Corruption – who cares?

An earlier piece by Lew Edwardson recalled one example of public sector corruption. Such occurrences are so common that most pay scant attention. In British Columbia, we have government quietly granting subsidies worth billions of dollars to fossil fuel producers, more billions gifted by BC Hydro’s secret contracts for private power priced at multiples of market value, public land assets privatized at a fraction of fair market value, farmlands destroyed and innocent lives disrupted to reward political supporters…

Olympics, a money loser for the general public

July 18, the Globe and Mail headlined, “The Olympics are a great party. But they’re not worth billions in public money.” The editorial added, “Hosting a huge party takes a lot of work and money, but i’s definitely fun. Those hours with friends and family are great. But the joy is fleeting, and hangovers are inevitable…”

Fossil fuel dangers are even worse than we knew

Consumption of fossil fuels may be even more dangerous to humans than COVID-19. According to researchers from Harvard and three British universities, over eight million people died in 2018 from fossil fuel pollution. They estimate exposures to particulate matter from fossil fuel emissions accounted for 18 percent of total global deaths, which is almost one out of five…

Local, green and sustainable economies

A problem faced by more than one British Columbia community is how to resurrect a local economy after global corporations decide easier profits can be made by exporting unprocessed resources. The subject had me remember a worthwhile PBS documentary by investigative journalist David Brancaccio…

Good choices – bad choices

Faced with energy market disruption, the European Union is proceeding with REPowerEU, a plan for conservation and production of clean energy. The EU knows that conservation is the cheapest, safest and cleanest option. It can reduce individual energy costs and add resilience to the economy. The same is true in North America. The European Union is putting into action what John Horgan’s NDP promised until elected in 2017,

Climate change, what can we do?

Governments have not done the things needed to address climate change. In Canada, particularly in the western provinces, politicians raised middle fingers to climate scientists. Tens of billions of taxpayers dollars have been committed to oil, gas and coal consumption, even though fossil fuels must stay underground.

Obligations to future generations

The Supreme Court ruled that cumulative effects from decades of industrial development on lands of northeast BC infringed treaty rights of Blueberry River First Nations. I suggest that cumulative effects from decades of industrialization and commercialization on lands of southwest BC infringe on the implicit rights of future generations.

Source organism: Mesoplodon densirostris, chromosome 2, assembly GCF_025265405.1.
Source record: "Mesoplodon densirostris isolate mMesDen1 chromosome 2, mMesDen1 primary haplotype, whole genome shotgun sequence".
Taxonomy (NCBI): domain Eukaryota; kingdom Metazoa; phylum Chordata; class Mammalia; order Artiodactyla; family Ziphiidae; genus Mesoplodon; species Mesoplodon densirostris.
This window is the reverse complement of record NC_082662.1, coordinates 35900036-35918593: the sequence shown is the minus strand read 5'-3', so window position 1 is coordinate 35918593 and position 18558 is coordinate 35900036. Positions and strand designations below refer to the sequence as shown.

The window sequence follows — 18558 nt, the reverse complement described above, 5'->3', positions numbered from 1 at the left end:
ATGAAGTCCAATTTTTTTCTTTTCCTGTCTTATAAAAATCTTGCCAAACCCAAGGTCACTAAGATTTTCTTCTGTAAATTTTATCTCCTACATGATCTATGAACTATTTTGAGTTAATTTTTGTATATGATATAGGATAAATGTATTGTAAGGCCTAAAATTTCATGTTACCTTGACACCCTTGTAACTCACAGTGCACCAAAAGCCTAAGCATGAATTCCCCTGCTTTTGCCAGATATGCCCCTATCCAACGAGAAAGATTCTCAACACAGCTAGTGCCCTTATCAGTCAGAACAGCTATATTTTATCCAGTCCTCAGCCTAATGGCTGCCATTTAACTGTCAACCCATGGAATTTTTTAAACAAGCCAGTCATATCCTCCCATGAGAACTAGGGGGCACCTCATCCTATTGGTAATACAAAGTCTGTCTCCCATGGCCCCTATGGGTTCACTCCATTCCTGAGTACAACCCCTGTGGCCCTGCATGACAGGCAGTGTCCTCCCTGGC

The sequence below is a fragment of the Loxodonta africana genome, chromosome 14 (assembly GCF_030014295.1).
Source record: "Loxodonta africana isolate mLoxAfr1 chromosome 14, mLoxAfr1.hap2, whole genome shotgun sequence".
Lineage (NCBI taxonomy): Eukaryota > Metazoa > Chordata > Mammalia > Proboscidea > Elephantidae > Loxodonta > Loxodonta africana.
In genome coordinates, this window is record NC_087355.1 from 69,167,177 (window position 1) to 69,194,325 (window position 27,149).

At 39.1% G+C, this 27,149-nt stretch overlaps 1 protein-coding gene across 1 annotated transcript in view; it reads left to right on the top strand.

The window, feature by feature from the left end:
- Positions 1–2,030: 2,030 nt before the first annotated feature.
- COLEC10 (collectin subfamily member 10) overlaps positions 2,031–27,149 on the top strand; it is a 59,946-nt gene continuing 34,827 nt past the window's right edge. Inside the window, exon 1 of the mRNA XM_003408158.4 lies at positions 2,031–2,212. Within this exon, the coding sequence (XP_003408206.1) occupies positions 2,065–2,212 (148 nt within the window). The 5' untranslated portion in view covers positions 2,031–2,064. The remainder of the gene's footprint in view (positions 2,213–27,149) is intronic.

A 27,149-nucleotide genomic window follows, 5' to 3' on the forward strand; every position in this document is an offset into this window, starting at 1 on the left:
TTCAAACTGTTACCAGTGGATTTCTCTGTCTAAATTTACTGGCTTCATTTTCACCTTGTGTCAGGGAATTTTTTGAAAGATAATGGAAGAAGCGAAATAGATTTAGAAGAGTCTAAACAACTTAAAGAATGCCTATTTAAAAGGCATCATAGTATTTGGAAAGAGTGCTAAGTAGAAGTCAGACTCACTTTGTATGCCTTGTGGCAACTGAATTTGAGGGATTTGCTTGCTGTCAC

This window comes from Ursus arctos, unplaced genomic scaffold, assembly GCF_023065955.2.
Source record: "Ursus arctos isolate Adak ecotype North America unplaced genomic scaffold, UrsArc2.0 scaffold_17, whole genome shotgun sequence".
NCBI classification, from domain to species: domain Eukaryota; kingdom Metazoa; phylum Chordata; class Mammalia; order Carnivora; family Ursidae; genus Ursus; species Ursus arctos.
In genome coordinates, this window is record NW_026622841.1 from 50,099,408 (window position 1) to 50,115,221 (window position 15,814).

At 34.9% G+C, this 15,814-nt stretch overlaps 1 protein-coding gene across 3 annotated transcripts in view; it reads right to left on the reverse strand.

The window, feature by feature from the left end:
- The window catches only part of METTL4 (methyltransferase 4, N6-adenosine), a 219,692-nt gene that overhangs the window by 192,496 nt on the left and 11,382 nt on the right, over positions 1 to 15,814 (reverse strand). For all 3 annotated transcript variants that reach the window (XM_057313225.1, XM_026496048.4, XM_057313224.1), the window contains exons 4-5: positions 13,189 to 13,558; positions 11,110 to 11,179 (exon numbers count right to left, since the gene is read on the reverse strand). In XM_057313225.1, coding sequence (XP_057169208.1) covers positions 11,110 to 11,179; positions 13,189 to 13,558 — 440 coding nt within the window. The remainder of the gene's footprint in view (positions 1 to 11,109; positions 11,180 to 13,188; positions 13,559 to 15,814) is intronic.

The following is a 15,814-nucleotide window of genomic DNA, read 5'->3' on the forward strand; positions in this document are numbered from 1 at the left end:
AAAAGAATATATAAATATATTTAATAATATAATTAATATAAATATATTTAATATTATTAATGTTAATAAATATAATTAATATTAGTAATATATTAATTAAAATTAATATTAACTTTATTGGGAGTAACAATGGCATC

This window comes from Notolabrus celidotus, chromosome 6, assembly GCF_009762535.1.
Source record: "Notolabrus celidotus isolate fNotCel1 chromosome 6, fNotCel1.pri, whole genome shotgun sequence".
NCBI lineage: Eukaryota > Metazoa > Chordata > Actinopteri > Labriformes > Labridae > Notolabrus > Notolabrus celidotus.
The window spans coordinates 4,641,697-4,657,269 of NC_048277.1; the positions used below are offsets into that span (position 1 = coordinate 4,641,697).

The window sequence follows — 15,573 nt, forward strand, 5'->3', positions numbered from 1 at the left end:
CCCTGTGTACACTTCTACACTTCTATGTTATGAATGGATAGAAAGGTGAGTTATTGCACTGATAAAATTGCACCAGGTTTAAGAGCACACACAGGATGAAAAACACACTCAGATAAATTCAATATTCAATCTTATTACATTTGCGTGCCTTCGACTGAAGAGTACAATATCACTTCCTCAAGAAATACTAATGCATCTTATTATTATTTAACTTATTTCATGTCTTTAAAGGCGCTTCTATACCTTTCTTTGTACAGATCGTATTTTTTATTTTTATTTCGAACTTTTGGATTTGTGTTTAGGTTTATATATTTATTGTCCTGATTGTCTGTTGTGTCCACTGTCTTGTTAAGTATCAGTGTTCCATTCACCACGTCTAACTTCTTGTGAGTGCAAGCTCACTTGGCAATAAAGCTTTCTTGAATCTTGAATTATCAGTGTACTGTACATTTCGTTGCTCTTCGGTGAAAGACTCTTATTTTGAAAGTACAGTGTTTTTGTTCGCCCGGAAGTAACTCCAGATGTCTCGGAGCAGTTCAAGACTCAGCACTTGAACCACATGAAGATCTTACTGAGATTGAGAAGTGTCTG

Foundation of lies and misinformation supports the Horgan-Clark boondoggle

BC Hydro sought environmental approval for construction of Site C in 2011. In that year, global wind power capacity was 238 gigawatts. While construction of BC’s controversial hydropower project dragged on, worldwide capacity for wind power reached 837 GW in 2021. If Site C suffers no further delays in its scheduled 2025 startup, global wind capacity according to GWEC will then exceed 1.3 terawatts, more than five times the level in 2011…

Vancouver Town

Rolf Harris was a popular entertainer in Vancouver during the 1960s and early 1970s. I enjoyed him numerous times performing at The Vancouver Cave Supper Club on Hornby Street. Later in the UK, he was disgraced.

The common good is becoming less common

A book by Professor Robert Reich, one of the most prominent voices among progressives, examines the ongoing decline of the common good, which he defines as being about “what we owe one another as citizens who are bound together in the same society.” Reich believes those values include respect for the rule of law and democratic institutions, toleration of our differences and belief in equal political rights and equal opportunity. These have been undermined by unrestrained pursuit of money, power, and hyperpartisanship…

Democracy is fragile

Government by the people for the people is more myth than reality in Canada and in the politically troubled country south of here. We cannot talk about our governments being representative democracies when a majority of the proxies we elect rank interests of their parties and their sponsors above interests of their electors.